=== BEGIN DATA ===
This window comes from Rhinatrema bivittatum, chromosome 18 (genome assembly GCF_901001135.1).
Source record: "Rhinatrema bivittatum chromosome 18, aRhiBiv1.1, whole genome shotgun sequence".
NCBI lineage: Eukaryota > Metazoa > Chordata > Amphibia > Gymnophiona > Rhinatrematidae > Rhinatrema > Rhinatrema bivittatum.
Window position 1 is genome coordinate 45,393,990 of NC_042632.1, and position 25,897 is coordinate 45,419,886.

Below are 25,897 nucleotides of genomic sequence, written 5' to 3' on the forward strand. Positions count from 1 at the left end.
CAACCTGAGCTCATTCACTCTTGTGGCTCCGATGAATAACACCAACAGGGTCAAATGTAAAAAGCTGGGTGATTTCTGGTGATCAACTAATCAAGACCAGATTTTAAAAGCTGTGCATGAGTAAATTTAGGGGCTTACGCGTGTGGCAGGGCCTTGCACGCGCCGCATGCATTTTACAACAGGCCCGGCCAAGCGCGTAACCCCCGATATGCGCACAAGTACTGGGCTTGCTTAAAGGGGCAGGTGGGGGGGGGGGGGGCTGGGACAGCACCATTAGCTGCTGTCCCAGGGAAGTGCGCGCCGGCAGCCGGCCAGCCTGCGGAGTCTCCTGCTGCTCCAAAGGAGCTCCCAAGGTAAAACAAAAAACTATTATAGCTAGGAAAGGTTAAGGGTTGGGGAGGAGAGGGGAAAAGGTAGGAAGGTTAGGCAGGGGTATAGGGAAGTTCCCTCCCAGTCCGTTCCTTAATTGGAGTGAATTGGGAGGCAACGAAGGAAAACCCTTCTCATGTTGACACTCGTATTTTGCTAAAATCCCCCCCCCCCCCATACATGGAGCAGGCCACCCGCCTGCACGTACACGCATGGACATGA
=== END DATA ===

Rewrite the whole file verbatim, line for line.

This window comes from Rhinatrema bivittatum, chromosome 18 (genome assembly GCF_901001135.1).
Source record: "Rhinatrema bivittatum chromosome 18, aRhiBiv1.1, whole genome shotgun sequence".
NCBI lineage: Eukaryota > Metazoa > Chordata > Amphibia > Gymnophiona > Rhinatrematidae > Rhinatrema > Rhinatrema bivittatum.
Window position 1 is genome coordinate 45,393,990 of NC_042632.1, and position 25,897 is coordinate 45,419,886.

Below are 25,897 nucleotides of genomic sequence, written 5' to 3' on the forward strand. Positions count from 1 at the left end.
CAACCTGAGCTCATTCACTCTTGTGGCTCCGATGAATAACACCAACAGGGTCAAATGTAAAAAGCTGGGTGATTTCTGGTGATCAACTAATCAAGACCAGATTTTAAAAGCTGTGCATGAGTAAATTTAGGGGCTTACGCGTGTGGCAGGGCCTTGCACGCGCCGCATGCATTTTACAACAGGCCCGGCCAAGCGCGTAACCCCCGATATGCGCACAAGTACTGGGCTTGCTTAAAGGGGCAGGTGGGGGGGGGGGGGGCTGGGACAGCACCATTAGCTGCTGTCCCAGGGAAGTGCGCGCCGGCAGCCGGCCAGCCTGCGGAGTCTCCTGCTGCTCCAAAGGAGCTCCCAAGGTAAAACAAAAAACTATTATAGCTAGGAAAGGTTAAGGGTTGGGGAGGAGAGGGGAAAAGGTAGGAAGGTTAGGCAGGGGTATAGGGAAGTTCCCTCCCAGTCCGTTCCTTAATTGGAGTGAATTGGGAGGCAACGAAGGAAAACCCTTCTCATGTTGACACTCGTATTTTGCTAAAATCCCCCCCCCCCCCATACATGGAGCAGGCCACCCGCCTGCACGTACACGCATGGACATGA